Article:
To you, this may look like a simple Snickers bar. But looks can be deceiving.
I remember going on vacations and finding myself at some cemetery in the middle of nowhere. I’m pretty sure I made things a little difficult for my mom, as bored and miserable as I’m sure I acted.
Over the last few years, family history research has skyrocketed in its popularity. Shows like Who Do You Think You Are and The Generations Project have shown us how exciting it can be to learn about our past. Websites like FamilySearch and Ancestry.com have made historical records of all kinds easily accessible to everyone with a computer nearby.
Through FamilySearch.com, volunteers can help the family history effort by “indexing” names. This “allows researchers to more quickly find records for specific individuals; without them, researchers might have to look through hundreds or thousands of records to locate an individual record.”
Which brings me to the candy bar. We were issued a challenge at church last month. As a ward, we set the goal of indexing 25,000 names by the end of November. I signed up to index 500. A number that I thought was realistic. In September I indexed a mere 47 names—extremely insignificant compared to the more than 50,000 my ward had done by the end of that month.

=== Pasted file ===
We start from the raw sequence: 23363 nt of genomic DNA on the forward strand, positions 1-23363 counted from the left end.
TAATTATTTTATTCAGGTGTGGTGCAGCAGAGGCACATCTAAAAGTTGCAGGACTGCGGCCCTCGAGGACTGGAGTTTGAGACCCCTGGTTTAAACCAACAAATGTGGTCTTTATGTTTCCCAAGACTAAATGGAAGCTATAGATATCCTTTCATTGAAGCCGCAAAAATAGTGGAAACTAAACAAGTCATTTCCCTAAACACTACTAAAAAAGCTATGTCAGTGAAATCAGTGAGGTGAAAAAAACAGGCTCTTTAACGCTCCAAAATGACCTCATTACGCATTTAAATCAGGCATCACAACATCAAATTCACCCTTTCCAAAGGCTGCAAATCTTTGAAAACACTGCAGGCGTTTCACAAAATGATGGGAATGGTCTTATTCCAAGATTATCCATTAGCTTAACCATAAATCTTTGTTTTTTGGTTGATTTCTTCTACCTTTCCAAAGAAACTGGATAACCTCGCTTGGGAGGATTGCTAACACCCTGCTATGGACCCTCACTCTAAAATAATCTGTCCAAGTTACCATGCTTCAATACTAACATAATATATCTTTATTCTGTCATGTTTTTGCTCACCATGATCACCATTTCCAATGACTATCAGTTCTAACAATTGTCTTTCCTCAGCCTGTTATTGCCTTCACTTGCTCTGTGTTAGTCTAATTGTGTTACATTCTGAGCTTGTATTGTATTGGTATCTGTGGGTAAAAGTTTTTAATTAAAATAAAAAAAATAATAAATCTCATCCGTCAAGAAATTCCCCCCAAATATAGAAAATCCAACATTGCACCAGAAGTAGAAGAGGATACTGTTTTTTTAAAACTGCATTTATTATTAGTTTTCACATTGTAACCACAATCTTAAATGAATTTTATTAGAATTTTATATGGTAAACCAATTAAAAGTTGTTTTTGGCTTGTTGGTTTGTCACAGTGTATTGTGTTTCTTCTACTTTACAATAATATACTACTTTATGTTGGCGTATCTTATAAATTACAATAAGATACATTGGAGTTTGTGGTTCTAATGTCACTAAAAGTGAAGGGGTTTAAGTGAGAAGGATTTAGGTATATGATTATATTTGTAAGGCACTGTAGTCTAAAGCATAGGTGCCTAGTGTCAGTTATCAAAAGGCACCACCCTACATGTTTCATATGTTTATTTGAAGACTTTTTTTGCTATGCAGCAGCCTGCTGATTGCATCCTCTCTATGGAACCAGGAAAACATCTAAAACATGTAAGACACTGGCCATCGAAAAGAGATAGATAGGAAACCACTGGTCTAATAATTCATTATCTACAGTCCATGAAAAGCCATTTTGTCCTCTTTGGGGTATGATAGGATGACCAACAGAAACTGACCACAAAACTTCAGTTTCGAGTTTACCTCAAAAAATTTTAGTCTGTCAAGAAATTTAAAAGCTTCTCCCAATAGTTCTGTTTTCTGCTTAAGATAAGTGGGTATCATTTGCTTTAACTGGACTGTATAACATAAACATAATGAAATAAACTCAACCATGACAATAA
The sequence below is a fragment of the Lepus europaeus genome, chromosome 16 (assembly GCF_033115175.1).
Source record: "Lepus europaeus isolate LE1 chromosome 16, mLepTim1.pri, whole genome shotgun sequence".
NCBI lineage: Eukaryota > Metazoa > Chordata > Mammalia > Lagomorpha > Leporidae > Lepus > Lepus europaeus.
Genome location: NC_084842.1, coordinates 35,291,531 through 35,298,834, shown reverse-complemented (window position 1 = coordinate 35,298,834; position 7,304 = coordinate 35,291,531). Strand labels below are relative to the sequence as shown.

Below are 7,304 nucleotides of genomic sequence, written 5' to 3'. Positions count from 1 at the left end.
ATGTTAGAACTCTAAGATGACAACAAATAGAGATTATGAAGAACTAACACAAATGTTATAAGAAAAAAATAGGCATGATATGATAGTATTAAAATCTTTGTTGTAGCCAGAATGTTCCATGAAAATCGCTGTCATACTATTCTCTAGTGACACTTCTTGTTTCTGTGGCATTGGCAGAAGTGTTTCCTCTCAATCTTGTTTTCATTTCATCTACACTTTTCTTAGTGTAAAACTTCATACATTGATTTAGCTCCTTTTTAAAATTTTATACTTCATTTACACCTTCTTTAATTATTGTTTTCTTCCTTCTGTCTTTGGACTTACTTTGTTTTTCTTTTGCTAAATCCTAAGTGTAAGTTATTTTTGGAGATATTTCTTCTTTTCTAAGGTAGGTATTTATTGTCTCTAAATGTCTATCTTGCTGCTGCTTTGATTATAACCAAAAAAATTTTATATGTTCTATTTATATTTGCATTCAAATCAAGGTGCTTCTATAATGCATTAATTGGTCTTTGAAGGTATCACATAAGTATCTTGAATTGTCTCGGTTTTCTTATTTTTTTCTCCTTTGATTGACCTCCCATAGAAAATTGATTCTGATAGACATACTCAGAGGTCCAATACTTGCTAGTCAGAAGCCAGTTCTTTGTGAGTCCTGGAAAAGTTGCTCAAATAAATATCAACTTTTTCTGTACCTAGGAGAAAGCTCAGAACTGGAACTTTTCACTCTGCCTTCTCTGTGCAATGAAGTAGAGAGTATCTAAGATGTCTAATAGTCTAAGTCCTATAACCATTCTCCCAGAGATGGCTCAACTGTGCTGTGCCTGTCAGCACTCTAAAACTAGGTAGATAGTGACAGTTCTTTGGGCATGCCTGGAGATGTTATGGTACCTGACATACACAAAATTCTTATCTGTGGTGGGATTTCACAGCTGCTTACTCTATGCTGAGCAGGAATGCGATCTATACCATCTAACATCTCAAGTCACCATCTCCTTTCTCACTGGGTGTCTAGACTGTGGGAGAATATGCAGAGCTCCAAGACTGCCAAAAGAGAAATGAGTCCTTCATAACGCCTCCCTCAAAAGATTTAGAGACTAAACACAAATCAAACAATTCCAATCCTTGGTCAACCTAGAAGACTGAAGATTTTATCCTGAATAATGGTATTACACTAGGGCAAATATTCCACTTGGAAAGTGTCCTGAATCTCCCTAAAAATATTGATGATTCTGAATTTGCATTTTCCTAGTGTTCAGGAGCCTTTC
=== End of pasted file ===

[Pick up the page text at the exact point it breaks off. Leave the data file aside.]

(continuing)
As an incentive to get going, every Sunday the people overseeing the indexing hand out candy bars to those who’ve indexed 250 names or more the previous week. And week after week, I sit there thinking, “DANG IT! That should be me!” Now, I know that I could easily go to the store and spend 79 cents and get any kind of candy bar I want. But that's not the point. It's what it represents.
This last week I carved out some time to ignore kids, the dog, and Rick, and I indexed over 500 names. And when they read my name at church, I was proud. Proud that I had met my goal, yes. But even more proud that I helped free those names from their digital prison. Because it’s not just a name. There’s a person attached to it. And his ancestors are searching for him. And her great great great great great great granddaughter wants to do her temple work. And they’ll be found now. And this will be the sweetest candy bar I’ve ever eaten.